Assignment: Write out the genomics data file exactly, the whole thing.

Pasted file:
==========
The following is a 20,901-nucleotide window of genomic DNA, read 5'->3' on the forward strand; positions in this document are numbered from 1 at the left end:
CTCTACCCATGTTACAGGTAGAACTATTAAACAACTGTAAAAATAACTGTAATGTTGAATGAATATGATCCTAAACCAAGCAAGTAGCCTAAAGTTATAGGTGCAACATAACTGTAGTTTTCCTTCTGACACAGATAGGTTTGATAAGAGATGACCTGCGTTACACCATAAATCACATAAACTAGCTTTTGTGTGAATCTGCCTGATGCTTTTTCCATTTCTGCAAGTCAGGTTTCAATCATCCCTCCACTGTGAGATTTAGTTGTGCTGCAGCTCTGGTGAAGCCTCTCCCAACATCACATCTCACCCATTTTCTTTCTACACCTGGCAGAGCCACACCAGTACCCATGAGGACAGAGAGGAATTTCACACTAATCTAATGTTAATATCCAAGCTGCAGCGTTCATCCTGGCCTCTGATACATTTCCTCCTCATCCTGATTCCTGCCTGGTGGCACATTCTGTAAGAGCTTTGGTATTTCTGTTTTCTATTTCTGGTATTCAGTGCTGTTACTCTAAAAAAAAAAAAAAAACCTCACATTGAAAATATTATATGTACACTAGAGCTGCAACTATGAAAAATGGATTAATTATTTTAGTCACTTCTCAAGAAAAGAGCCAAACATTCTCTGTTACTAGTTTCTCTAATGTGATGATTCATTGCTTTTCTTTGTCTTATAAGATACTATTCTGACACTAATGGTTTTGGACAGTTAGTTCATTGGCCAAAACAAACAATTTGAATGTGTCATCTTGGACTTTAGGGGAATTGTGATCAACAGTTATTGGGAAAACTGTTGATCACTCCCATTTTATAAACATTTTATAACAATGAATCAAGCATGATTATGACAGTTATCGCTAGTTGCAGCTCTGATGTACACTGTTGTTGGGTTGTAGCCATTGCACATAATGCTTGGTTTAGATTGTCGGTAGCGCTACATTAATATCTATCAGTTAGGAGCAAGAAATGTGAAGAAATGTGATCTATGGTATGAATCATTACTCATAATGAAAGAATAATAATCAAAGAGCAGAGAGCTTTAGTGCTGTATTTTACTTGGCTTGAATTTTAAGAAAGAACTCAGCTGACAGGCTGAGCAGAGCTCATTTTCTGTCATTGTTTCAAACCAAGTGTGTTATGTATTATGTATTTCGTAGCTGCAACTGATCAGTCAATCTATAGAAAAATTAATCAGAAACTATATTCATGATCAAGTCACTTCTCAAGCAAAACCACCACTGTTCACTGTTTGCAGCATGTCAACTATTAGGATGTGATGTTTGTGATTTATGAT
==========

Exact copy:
The following is a 20,901-nucleotide window of genomic DNA, read 5'->3' on the forward strand; positions in this document are numbered from 1 at the left end:
CTCTACCCATGTTACAGGTAGAACTATTAAACAACTGTAAAAATAACTGTAATGTTGAATGAATATGATCCTAAACCAAGCAAGTAGCCTAAAGTTATAGGTGCAACATAACTGTAGTTTTCCTTCTGACACAGATAGGTTTGATAAGAGATGACCTGCGTTACACCATAAATCACATAAACTAGCTTTTGTGTGAATCTGCCTGATGCTTTTTCCATTTCTGCAAGTCAGGTTTCAATCATCCCTCCACTGTGAGATTTAGTTGTGCTGCAGCTCTGGTGAAGCCTCTCCCAACATCACATCTCACCCATTTTCTTTCTACACCTGGCAGAGCCACACCAGTACCCATGAGGACAGAGAGGAATTTCACACTAATCTAATGTTAATATCCAAGCTGCAGCGTTCATCCTGGCCTCTGATACATTTCCTCCTCATCCTGATTCCTGCCTGGTGGCACATTCTGTAAGAGCTTTGGTATTTCTGTTTTCTATTTCTGGTATTCAGTGCTGTTACTCTAAAAAAAAAAAAAAAACCTCACATTGAAAATATTATATGTACACTAGAGCTGCAACTATGAAAAATGGATTAATTATTTTAGTCACTTCTCAAGAAAAGAGCCAAACATTCTCTGTTACTAGTTTCTCTAATGTGATGATTCATTGCTTTTCTTTGTCTTATAAGATACTATTCTGACACTAATGGTTTTGGACAGTTAGTTCATTGGCCAAAACAAACAATTTGAATGTGTCATCTTGGACTTTAGGGGAATTGTGATCAACAGTTATTGGGAAAACTGTTGATCACTCCCATTTTATAAACATTTTATAACAATGAATCAAGCATGATTATGACAGTTATCGCTAGTTGCAGCTCTGATGTACACTGTTGTTGGGTTGTAGCCATTGCACATAATGCTTGGTTTAGATTGTCGGTAGCGCTACATTAATATCTATCAGTTAGGAGCAAGAAATGTGAAGAAATGTGATCTATGGTATGAATCATTACTCATAATGAAAGAATAATAATCAAAGAGCAGAGAGCTTTAGTGCTGTATTTTACTTGGCTTGAATTTTAAGAAAGAACTCAGCTGACAGGCTGAGCAGAGCTCATTTTCTGTCATTGTTTCAAACCAAGTGTGTTATGTATTATGTATTTCGTAGCTGCAACTGATCAGTCAATCTATAGAAAAATTAATCAGAAACTATATTCATGATCAAGTCACTTCTCAAGCAAAACCACCACTGTTCACTGTTTGCAGCATGTCAACTATTAGGATGTGATGTTTGTGATTTATGAT